In Knime you can go to the EXAMPLES from the Knime Server in the KNIME EXPLORER Tab and open/save to local workspace some examples to play with. You may need to see about getting some API keys for the examples.
I tested Translate using Google API Example. I needed an Google Translate API key and if you follow this Article on how to obtain one. Note, apparently its a paid API so beware about using it too much.
Anyway, the workflow works and you get the output. That is fine, but its not the data I want. So, how to set up something for your own data.
In my case I look for an example that has a similar process to what I want. In the Examples the “Data API using the new REST nodes” looks like what I want (screenshot below).
Just a note on those nodes, the GET requests work but they call:
and gives you a 404 error of not found. But it works in Knime, weird!
The top process (1) calls one URL and the bottom example (2) calls from a table a number of URL’s.
I am interested in seeing about calling from a number of URL’s. I will think about using the Guardian API which will allow me to create multiple queries to test. I would also like to put the information in an Excel file and this to be read into the GET request.
For the single instance I will use the Stats NZ data . At this point I am not bothered about the Graphics at the end but of:
1/ Getting the Data via GET request
2/ Restructuring the data so that it is tabulated and structured so that I can export it to a CSV or excel file.
First, I will copy the 2 workflows in the above example.
Then I will modify the single GET node to the Stats.NZ information. I will use the test information I used in Postman an copy it across to the Knime Node. Both the URL (with parameters).
and the Request Header API key.
Then I will right click the node to test the node by Executing it (F7)
Then I will Right click the node to Get results to see what the output is. In this example it is one Cell of JSON output.
So, good. We have the expected output.
With the list in Excel
I have tested the Guardian Get requests in Postman and then cut/paste URL’s into an Excel Sheet.
I then connected the Excel sheet to the Get request (note, first time it didn’t connect, so I did a Connection to Table writer and stored the output to a file, then used a Table Reader node to read the output from the Table Writer node (a bit convoluted but it worked))
The 2nd time around it connected (I think I may not have executed the Excel Reader node so the Get Request could not find the URL’s column).
So in the Excel Reader setup, after choosing the file, tick Table first row is column headers (item 4) and refresh the data(item 5) to see what the table will look like. Then Execute the Excel Reader Node and then connect to Get Request Node.
As you can see, after running the Get Request Node there were errors about the
Anyway there were errors. The errors are shown in the console (items 10,11 & 12 in image below). Now it says illegal character at index 130. I hate counting up the characters to find index 130, so after doing this a few times I found this site for counting string lengths.So it identified the problem as a whitespace , so you need to replace whitespace with %20 and the string works fine in Knime.
The Get request node configures to the URLs column & also go to the Request Headers tab and put in your API key.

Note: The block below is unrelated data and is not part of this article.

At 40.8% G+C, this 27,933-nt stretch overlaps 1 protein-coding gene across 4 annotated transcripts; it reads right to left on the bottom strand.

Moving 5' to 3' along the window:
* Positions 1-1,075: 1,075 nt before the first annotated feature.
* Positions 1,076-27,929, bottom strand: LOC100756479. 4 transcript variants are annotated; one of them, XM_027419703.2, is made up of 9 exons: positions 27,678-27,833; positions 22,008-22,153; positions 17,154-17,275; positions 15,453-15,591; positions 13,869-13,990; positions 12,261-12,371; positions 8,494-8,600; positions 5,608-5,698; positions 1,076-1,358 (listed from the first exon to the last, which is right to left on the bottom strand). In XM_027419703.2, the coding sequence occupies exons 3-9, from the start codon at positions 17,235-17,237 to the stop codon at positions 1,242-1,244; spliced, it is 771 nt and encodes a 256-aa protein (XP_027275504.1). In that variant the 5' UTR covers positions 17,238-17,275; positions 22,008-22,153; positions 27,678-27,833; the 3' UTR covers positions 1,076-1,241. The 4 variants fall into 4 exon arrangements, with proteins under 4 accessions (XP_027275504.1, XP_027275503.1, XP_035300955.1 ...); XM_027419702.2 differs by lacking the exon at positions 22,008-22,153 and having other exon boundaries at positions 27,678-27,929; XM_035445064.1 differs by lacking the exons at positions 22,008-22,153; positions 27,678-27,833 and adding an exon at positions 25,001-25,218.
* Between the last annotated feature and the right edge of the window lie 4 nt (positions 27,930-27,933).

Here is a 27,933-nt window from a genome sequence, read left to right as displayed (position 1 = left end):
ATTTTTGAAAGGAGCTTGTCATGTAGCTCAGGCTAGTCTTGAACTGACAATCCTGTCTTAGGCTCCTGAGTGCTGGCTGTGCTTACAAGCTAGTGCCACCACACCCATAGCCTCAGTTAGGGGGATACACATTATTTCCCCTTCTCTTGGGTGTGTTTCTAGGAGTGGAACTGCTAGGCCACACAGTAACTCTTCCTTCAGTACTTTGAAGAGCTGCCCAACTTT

The Get Request Output table shows the JSON column data from each of the rows of URL requests.
Configuring Output from GET Requests
So we have now got the Request data in Knime. The next part is to order the data in a useful manner.
Now the next part I will just hop to, where I convert the JSON to XML. The reason is I have played around with the JSON export previously but could not get the JSON to modify to tabular data that I could put into a CSV or Excel table. If you can, well done.
So I take the JSON data and send it to a JSON to XLM node and then use a XPath Node. You can configure the Xpath node to selectively take data from the XML data.
In the JSON to XML node, although you can append an XML column, I find it easier just to replace the JSON column.
With the Xpath node you need to configure what information you want to extract from the XML file. You use the Add Xpath and configure it to what you want to extract. If you have multiple groups of data (in this case the <item> data) you can iterate through it using the [*]. If you only want, say an attribute such as IDCATEGORY_Name from the first <item> group then you’d use  (maybe , not sure if JS notation where index is 0 or 1 but you’d work it out).
So you do the above for all the data that you want to pull out of the Get request in a structured manner. Writing an Xpath Query for each column of data that you want.
So process for the Stats NZ data as follows:
Output to Excel file :
Using a Pivot Table to display the data (similar to Stats NZ Site) . I have noticed that there is a pivoting node and a database pivot too, so the pivoting may have been able to be done in Knime.
Also, instead of pushing to Excel, I could have pushed the Data to a DataBase, or else looked at some sort of Graphic display such as a Barchart.
When I started playing with API’s this is where I started, playing with Knime and trying to process the data, unfortunately I did not get too far at the time.
This time around, with the help of the Postman App I found it a lot easier to set up and use.
I do like Knime, as one you have the workflow set-up you just need to hook your source data to it and it usually runs pretty smoothly.
The next part will be to look at some graphical output the next time around. Also to explore some other API’s to see what data is out there to gather and play with.